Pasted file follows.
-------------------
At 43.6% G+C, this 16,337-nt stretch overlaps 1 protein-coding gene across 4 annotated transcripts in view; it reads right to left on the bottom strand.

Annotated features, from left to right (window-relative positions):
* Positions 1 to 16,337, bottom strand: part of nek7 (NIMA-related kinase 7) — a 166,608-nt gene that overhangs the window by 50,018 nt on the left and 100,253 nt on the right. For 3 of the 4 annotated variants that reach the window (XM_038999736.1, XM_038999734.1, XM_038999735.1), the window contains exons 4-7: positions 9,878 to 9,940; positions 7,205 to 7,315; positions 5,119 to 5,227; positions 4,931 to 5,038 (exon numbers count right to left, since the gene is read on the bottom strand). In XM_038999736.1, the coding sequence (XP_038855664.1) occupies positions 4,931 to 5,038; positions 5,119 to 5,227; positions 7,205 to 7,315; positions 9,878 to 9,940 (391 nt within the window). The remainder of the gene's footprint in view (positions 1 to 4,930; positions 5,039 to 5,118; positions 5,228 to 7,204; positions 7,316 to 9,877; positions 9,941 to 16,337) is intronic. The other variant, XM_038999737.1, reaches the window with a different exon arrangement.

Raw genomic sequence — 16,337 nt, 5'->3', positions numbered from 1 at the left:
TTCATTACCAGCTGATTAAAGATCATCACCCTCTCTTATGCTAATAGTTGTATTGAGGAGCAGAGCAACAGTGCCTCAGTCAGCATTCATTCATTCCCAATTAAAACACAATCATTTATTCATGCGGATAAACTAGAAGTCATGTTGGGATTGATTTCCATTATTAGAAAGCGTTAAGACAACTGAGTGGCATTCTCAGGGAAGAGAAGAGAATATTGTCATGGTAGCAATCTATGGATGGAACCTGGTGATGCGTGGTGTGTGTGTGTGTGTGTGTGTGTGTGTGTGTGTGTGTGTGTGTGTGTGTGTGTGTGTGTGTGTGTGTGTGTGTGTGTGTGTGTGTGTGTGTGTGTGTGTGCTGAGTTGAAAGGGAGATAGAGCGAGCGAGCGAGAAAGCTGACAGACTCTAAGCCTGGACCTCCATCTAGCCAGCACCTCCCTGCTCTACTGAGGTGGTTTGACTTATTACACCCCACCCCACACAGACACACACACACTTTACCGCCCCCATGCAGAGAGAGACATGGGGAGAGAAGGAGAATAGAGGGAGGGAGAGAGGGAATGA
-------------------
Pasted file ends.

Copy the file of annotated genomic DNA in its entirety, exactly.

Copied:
At 43.6% G+C, this 16,337-nt stretch overlaps 1 protein-coding gene across 4 annotated transcripts in view; it reads right to left on the bottom strand.

Annotated features, from left to right (window-relative positions):
* Positions 1 to 16,337, bottom strand: part of nek7 (NIMA-related kinase 7) — a 166,608-nt gene that overhangs the window by 50,018 nt on the left and 100,253 nt on the right. For 3 of the 4 annotated variants that reach the window (XM_038999736.1, XM_038999734.1, XM_038999735.1), the window contains exons 4-7: positions 9,878 to 9,940; positions 7,205 to 7,315; positions 5,119 to 5,227; positions 4,931 to 5,038 (exon numbers count right to left, since the gene is read on the bottom strand). In XM_038999736.1, the coding sequence (XP_038855664.1) occupies positions 4,931 to 5,038; positions 5,119 to 5,227; positions 7,205 to 7,315; positions 9,878 to 9,940 (391 nt within the window). The remainder of the gene's footprint in view (positions 1 to 4,930; positions 5,039 to 5,118; positions 5,228 to 7,204; positions 7,316 to 9,877; positions 9,941 to 16,337) is intronic. The other variant, XM_038999737.1, reaches the window with a different exon arrangement.

Raw genomic sequence — 16,337 nt, 5'->3', positions numbered from 1 at the left:
TTCATTACCAGCTGATTAAAGATCATCACCCTCTCTTATGCTAATAGTTGTATTGAGGAGCAGAGCAACAGTGCCTCAGTCAGCATTCATTCATTCCCAATTAAAACACAATCATTTATTCATGCGGATAAACTAGAAGTCATGTTGGGATTGATTTCCATTATTAGAAAGCGTTAAGACAACTGAGTGGCATTCTCAGGGAAGAGAAGAGAATATTGTCATGGTAGCAATCTATGGATGGAACCTGGTGATGCGTGGTGTGTGTGTGTGTGTGTGTGTGTGTGTGTGTGTGTGTGTGTGTGTGTGTGTGTGTGTGTGTGTGTGTGTGTGTGTGTGTGTGTGTGTGTGTGTGTGTGTGCTGAGTTGAAAGGGAGATAGAGCGAGCGAGCGAGAAAGCTGACAGACTCTAAGCCTGGACCTCCATCTAGCCAGCACCTCCCTGCTCTACTGAGGTGGTTTGACTTATTACACCCCACCCCACACAGACACACACACACTTTACCGCCCCCATGCAGAGAGAGACATGGGGAGAGAAGGAGAATAGAGGGAGGGAGAGAGGGAATGA